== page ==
driver barks as he stops in front of a long dirt road that disappears into the
visible from the road at all.”
expects me to walk into the woods on a dirt road that is God knows how long.
bag as well. I could barely carry my suitcase to the front stoop for him to
place in his truck.
he tells me. “Company rules.”
five dollar tip.
When he exits the cab I take a moment to
compose myself. I’m already so far out of my comfort zone I feel like I’m
having a panic attack, and I haven’t even made it to the camp yet.
an intelligent woman with a doctoral degree, I remind myself. You can do this.
already on the side of the road waiting for me.
had to wear a dress and pumps. In my defense I don’t have much else in my
wardrobe. Work attire and lounging outfits for around the house are about it.
When I teach I always wear a dress or a suit with dress shoes. I wouldn’t be
caught dead outside of my home in one of my lounging outfits.
extremely generous. The trail is much rockier and uneven than I initially
thought. The shoes I’m wearing are not even close to being appropriate for the
conditions. I’ll be lucky if I don’t turn an ankle.
My suitcase is another problem entirely. I
can barely make it a few feet before I have to set it down. The muscles in my
arms are already throbbing and I haven’t even made it far enough to spot the
end of the trail yet.
got many hours of sunlight left. Even if it takes me several hours walking a
few steps at a time I should make it there before dark.
I’ll be in a bit of trouble.
I’ve had about all that I can take. My feet are blistered and aching. I’m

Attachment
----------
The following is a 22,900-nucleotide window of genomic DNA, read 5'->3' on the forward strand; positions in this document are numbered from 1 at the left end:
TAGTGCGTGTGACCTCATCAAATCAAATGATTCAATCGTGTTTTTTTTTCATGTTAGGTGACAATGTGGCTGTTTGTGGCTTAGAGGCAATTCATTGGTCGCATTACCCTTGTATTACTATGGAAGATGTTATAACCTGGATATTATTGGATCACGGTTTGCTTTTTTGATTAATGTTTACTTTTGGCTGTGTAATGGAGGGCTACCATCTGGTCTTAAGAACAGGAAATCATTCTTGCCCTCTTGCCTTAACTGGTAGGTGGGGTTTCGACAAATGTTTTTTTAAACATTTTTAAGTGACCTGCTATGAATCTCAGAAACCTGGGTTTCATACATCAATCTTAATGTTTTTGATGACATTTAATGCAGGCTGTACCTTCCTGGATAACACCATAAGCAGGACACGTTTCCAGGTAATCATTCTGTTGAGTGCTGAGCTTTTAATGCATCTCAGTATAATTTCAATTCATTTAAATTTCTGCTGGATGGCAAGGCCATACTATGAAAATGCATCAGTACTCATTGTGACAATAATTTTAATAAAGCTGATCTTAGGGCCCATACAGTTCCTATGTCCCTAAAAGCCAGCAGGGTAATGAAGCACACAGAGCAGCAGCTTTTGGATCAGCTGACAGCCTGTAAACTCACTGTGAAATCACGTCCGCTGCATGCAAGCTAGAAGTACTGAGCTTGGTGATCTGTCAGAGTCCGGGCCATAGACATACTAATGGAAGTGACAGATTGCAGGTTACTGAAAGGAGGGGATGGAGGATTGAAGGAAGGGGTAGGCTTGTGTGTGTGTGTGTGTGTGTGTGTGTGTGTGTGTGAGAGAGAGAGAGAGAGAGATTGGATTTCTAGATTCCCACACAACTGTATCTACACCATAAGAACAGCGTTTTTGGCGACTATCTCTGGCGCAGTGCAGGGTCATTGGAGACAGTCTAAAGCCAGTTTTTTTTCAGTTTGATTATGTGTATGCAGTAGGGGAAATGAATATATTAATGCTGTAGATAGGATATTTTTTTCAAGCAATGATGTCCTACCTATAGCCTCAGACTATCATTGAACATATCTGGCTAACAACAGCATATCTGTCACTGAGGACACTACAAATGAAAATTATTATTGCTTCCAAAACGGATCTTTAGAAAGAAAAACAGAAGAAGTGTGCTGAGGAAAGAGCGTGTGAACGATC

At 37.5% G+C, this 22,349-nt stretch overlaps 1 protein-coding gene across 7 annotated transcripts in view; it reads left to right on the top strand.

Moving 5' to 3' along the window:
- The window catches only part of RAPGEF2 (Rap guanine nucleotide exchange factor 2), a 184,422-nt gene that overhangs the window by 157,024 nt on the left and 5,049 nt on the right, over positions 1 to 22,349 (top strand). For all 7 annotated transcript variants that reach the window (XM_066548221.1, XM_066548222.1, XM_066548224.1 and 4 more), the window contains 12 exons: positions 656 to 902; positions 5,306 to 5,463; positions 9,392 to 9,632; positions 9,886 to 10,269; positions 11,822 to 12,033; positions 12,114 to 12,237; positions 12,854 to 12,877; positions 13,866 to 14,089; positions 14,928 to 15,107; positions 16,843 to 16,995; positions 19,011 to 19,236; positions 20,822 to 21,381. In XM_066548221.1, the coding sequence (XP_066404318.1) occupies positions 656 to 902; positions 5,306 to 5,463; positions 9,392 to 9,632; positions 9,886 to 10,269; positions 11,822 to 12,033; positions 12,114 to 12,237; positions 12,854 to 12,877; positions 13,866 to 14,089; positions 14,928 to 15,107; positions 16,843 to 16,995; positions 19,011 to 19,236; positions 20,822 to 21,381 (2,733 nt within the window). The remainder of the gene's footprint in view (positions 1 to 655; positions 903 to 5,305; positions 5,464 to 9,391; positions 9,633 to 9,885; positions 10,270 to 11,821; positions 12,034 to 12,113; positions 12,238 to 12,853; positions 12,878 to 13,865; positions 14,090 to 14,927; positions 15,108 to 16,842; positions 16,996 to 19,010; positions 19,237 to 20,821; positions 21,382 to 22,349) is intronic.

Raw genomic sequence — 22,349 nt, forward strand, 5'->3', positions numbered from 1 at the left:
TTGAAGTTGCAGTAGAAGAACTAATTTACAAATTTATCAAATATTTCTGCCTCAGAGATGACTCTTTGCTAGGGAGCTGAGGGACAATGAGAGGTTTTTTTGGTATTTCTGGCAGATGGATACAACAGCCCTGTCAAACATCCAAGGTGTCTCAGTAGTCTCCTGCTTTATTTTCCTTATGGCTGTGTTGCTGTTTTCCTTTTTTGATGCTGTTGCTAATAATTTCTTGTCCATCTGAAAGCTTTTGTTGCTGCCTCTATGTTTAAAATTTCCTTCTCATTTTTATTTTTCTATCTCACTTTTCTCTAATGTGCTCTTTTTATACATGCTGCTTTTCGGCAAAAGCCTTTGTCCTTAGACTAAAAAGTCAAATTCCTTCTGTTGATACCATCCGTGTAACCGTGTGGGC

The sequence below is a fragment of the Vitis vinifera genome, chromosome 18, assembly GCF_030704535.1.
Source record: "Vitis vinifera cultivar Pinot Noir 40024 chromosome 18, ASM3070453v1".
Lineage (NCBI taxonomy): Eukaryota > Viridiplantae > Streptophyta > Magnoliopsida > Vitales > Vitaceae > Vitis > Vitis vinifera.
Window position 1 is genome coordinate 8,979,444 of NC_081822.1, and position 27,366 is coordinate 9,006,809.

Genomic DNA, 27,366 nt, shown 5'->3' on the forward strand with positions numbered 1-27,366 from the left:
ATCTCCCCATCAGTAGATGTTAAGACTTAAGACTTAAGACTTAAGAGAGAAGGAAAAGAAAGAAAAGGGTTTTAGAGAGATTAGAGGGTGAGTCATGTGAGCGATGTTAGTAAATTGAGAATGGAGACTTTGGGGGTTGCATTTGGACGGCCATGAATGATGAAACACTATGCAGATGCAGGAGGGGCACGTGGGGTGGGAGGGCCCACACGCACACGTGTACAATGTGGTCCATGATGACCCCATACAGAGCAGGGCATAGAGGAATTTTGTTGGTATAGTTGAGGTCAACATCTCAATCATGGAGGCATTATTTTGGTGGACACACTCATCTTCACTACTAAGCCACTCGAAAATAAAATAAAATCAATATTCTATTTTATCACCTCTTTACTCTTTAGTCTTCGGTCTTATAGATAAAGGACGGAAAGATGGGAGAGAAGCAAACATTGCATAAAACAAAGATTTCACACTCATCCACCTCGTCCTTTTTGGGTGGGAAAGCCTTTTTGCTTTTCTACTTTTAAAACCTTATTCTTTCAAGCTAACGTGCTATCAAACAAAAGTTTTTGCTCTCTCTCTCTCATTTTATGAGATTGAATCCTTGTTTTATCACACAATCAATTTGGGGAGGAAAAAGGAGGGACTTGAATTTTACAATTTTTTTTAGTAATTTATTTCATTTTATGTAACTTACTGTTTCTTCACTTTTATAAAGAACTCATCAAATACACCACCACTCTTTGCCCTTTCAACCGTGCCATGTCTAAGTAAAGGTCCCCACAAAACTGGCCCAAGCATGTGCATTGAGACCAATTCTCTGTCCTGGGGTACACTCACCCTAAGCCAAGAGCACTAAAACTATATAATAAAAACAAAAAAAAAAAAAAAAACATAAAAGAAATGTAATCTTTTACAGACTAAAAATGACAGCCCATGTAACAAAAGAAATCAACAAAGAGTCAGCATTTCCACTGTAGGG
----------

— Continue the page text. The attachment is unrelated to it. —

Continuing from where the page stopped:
afraid when I finally remove my shoes my feet will be bloody as well.
lift the suitcase again.
is no water but only rock
and no water and the sandy road.
Those words from T.S. Eliot’s ‘The Waste
Land’ seem appropriate right now. I take a seat on my suitcase and wipe the
sweat from my brow with a tissue that I just happened to have shoved in my
pocket. I can’t even remember the last time I sweated. It may have been in high
school when we were forced to play those utterly horrendous sports in our
Physical Education classes.
career this year. I was finally promoted from Associate to Full Professor.
Edgar had been hinting that when he retired I was first in line to take over as
Chairperson of the English Department. I was just a few months away from paying
off the mortgage on my house.
and I’m sitting in the middle of the woods helpless to do anything about it.
Edgar was not happy when I told him I needed to take a month of personal leave
and he’d need to find a substitute to teach my classes. That coupled with the
fact that my arrest and conviction has tarnished the reputation of the institution does not bode well for me still
having a career upon my return from this journey into the wilderness.
The sun is starting to get higher overhead,
and it’s beating down on me. I’m not sure how much of the blistering brightness
my pale skin can take. I should probably edge closer to the tree line where
it’s shaded, but I’m too exhausted to move.
suitcase when a large pickup truck whizzes by. I try to raise a hand to wave
the driver over, but to no avail. My arm won’t lift high enough.